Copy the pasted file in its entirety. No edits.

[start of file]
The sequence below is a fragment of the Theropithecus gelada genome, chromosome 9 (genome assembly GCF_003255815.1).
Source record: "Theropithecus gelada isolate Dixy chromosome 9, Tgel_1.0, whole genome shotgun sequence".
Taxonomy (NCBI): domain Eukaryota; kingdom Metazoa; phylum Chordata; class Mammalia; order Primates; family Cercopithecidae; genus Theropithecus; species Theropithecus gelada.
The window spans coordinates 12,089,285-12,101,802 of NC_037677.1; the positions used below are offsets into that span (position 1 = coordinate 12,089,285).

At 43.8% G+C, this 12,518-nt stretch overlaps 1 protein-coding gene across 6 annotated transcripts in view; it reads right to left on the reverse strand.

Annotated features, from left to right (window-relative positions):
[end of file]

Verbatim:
The sequence below is a fragment of the Theropithecus gelada genome, chromosome 9 (genome assembly GCF_003255815.1).
Source record: "Theropithecus gelada isolate Dixy chromosome 9, Tgel_1.0, whole genome shotgun sequence".
Taxonomy (NCBI): domain Eukaryota; kingdom Metazoa; phylum Chordata; class Mammalia; order Primates; family Cercopithecidae; genus Theropithecus; species Theropithecus gelada.
The window spans coordinates 12,089,285-12,101,802 of NC_037677.1; the positions used below are offsets into that span (position 1 = coordinate 12,089,285).

At 43.8% G+C, this 12,518-nt stretch overlaps 1 protein-coding gene across 6 annotated transcripts in view; it reads right to left on the reverse strand.

Annotated features, from left to right (window-relative positions):